Every Student Should Have A Digital Portfolio

Vector illustration of user profile flat design concept.

Every student should have a collection of personal bests–a cloud-based story of their development and artifacts of accomplishment that’s easily shareable in full or in part and organized for presentation.

At their most basic level portfolios can simply be a storage strategy. They can also be an active work, collaboration and reflection space including a blog and feedback from teachers and peers. Active use cultivates habits of lifelong learning by promoting reflection on what to learn and how to learn. The third level of use is portfolio as showcase around a set of learning outcomes–an achievement documentation system–such as high school graduation.

Development of a digital portfolio is at the heart of a college and career readiness program at Grandview High School, which is located in Central Washington’s wine country. The portfolio process is supported through an advisory system in which students explore career interests, monitor academics, and practice habits of success. Grandview has been recognized for its leadership in developing this program as part of a multi-year College Spark Washington grant initiative. Ultimately, each student’s portfolio feeds a a senior project and is shared during a community panel presentation in which students tell the story of who they are, where they are headed, and how they will get there.

Following are eight tools that schools are using to promote deeper learning by encouraging students to build a collection of personal bests.

  1. Google Drive portfolios. With more than 40 million active users of Google Apps For Education, there are likely thousands of schools making use of Google Drive for student portfolios. Students can create work in Google Docs, save it in Drive, and create a showcase portfolio using Google Sites (see Google Sites as a Tool for Student Portfolios and Kern Kelley videos; also see how Voyager Academy uses Drive for portfolios.)
  1. Linkedin. Students 13 and over can use LinkedIn to create a professional presence online, showcasing their work, building out a network of people working in career areas of interest, and finding internships. LinkedIn is becoming a powerful tool to help students navigate their path from high school to college to career.
  1. eduClipper. While focused on building community and content, Adam Bellow and the eduClipper team haven’t neglected the portfolio uses. Both students and educators can create portfolios on eduClipper. An August portfolio update will allow students and teachers to create walkthroughs of their portfolios with audio narration from the creator. WeLearnedIt (the sister app to eduClipper) serves as a PBL platform for iPad. It has a robust digital learning portfolios feature including video and audio in addition to text. Content can be imported from Google Drive, Dropbox, the Web, any Microsoft Office file, PDF, and most embed code (YouTube, Vimeo, Prezi, etc.) and animated gifs. The apps both feature a great whiteboard video creation tool that is perfect for annotating over images with text, audio, and more–a user favorite for capturing and highlighting work. Collaborative portfolios allow more than one person to contribute content. Parents can see learning reports that showcase student work. (See feature.)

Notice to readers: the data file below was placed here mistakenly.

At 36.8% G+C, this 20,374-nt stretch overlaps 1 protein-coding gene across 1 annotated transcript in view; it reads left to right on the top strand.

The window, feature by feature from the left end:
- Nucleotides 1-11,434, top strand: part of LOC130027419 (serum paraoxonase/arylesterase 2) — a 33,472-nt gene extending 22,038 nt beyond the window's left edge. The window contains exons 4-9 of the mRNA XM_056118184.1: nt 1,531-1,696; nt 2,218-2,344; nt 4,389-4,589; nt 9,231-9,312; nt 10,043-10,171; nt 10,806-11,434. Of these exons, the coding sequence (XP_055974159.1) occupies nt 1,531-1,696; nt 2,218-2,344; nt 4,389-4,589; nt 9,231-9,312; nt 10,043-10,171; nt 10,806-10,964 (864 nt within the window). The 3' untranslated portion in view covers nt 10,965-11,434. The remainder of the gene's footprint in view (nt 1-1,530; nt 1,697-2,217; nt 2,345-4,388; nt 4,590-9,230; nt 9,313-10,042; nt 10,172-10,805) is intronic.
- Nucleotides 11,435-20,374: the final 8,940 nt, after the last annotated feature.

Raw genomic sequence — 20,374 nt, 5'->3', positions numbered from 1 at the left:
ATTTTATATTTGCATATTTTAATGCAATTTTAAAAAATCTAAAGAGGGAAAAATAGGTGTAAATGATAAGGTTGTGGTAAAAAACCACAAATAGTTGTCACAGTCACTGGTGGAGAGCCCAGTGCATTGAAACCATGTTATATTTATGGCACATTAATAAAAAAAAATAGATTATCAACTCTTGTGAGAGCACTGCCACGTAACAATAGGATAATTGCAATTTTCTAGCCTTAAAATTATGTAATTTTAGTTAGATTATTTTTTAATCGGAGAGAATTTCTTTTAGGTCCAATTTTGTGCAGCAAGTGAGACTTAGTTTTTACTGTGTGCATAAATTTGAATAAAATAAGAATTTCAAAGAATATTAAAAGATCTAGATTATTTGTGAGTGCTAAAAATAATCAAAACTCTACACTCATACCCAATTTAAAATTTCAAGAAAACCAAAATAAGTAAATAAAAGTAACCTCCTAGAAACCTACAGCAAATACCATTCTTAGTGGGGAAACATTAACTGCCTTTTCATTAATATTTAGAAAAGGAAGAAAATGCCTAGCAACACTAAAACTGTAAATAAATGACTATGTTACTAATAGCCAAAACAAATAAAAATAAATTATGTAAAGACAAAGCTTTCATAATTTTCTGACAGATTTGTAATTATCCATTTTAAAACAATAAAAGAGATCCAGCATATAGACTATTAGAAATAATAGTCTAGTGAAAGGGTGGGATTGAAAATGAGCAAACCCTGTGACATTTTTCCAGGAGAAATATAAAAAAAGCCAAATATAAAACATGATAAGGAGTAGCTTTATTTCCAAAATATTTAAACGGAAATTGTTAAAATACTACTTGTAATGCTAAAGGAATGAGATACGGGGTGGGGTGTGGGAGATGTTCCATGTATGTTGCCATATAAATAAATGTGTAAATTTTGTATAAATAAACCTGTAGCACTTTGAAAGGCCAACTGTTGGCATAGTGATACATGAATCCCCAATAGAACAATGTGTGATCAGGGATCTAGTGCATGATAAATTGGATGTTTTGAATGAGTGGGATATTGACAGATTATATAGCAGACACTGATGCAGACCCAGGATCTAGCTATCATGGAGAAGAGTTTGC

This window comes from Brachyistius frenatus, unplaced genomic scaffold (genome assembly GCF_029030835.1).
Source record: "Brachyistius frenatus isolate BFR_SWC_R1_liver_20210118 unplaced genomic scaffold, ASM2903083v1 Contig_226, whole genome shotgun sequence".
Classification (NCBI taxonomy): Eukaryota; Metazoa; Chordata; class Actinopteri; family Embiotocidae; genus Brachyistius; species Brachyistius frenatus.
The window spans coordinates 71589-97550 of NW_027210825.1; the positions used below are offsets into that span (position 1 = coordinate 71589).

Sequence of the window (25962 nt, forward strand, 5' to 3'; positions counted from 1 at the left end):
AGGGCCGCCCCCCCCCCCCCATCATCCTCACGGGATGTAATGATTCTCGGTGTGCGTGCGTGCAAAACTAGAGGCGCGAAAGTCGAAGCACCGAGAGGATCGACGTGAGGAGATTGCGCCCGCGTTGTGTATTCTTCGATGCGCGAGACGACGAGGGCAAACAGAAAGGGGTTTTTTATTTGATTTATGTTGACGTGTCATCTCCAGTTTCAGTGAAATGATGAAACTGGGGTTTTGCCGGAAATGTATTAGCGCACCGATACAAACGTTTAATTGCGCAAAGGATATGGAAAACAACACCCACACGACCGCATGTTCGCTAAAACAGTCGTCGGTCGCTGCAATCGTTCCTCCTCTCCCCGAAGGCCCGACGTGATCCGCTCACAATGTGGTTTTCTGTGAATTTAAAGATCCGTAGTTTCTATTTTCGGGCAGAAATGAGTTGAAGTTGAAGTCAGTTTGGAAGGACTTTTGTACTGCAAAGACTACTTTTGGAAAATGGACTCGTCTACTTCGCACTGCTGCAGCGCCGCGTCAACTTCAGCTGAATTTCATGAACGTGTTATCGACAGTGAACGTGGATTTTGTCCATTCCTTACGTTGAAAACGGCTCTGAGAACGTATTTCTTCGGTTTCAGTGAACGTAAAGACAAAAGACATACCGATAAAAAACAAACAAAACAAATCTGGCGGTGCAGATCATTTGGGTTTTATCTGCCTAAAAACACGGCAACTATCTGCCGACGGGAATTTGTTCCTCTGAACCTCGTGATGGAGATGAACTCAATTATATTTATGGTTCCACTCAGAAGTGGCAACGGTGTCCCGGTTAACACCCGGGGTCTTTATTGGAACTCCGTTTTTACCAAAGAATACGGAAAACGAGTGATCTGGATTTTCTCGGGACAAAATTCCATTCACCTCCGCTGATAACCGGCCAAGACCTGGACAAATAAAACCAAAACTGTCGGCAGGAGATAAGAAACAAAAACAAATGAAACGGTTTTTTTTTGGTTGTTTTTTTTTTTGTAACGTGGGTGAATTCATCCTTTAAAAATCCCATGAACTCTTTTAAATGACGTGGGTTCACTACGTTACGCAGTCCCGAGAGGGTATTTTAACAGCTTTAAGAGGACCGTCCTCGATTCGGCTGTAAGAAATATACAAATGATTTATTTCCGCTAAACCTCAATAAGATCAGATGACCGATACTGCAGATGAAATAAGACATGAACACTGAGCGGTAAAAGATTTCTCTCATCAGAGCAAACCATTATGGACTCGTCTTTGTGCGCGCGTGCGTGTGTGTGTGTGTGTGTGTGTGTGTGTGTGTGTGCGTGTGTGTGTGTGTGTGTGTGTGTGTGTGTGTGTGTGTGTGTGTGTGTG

1. Three Ring. Committed to the idea that student work is the most important indicator of what students know, Three Ring allows students and teachers to capture evidence live from any mobile device with unlimited storage of video, pictures, and documents. Work can be viewed by student, class, date, or standard.
  1. Pathbrite. Primarily a HigherEd tool, Pathbrite is used by students on more than 1,000 campuses through an integration with Cengage Learning’s MindTap platform. Pathbrite enables users to tailor their stories of mastery for various employers and admissions officers. Cengage and ACT are investors. (See feature)
  1. Seesaw. Empowering students as young as five to independently create and organize their work in a digital journal, Seesaw helps kids develop their academic voice, and collaborate with classmates.
  1. Exibi. Edvation CEO Adam Smith is excited about their new portfolio and project publishing tool Exibi. “Our mission is to help differently talented kids show what they know and can do. It’s based on the work of Dr. Helen Barrett with a private workspace and public showcase,” said Adam. After organizing learning artifacts, students ‘make claims’ explaining how their artifacts demonstrate particular competencies.
  1. GoEnnounce. A portfolio with social media and crowdsource funding features, GoEnnounce allows students to add followers and share updates with friends.

A growing number of schools and universities are encouraging learners to create a domain and a digital portfolio. The University of Mary Washington in Fredericksburg, Virginia provides its faculty and 5,000 students with a domain to, “Explore the creation and development of their digital identities.” The Domain of One’s Own initiative facilitates WordPress installation, provides technical support, and hosts the site until graduation–and then the domain and content remains the student’s. A domain and a portfolio are great ways to encourage deeper learning and quality work products.

As evidenced at Grandview High and in thousands of other schools, well-designed learner portfolios provide students an opportunity to chart their growth and tell their story.

For more, see:

Tom Vander Ark

Tom Vander Ark is the CEO of Getting Smart. He has written or co-authored more than 50 books and papers including Getting Smart, Smart Cities, Smart Parents, Better Together, The Power of Place and Difference Making. He served as a public school superintendent and the first Executive Director of Education for the Bill & Melinda Gates Foundation.

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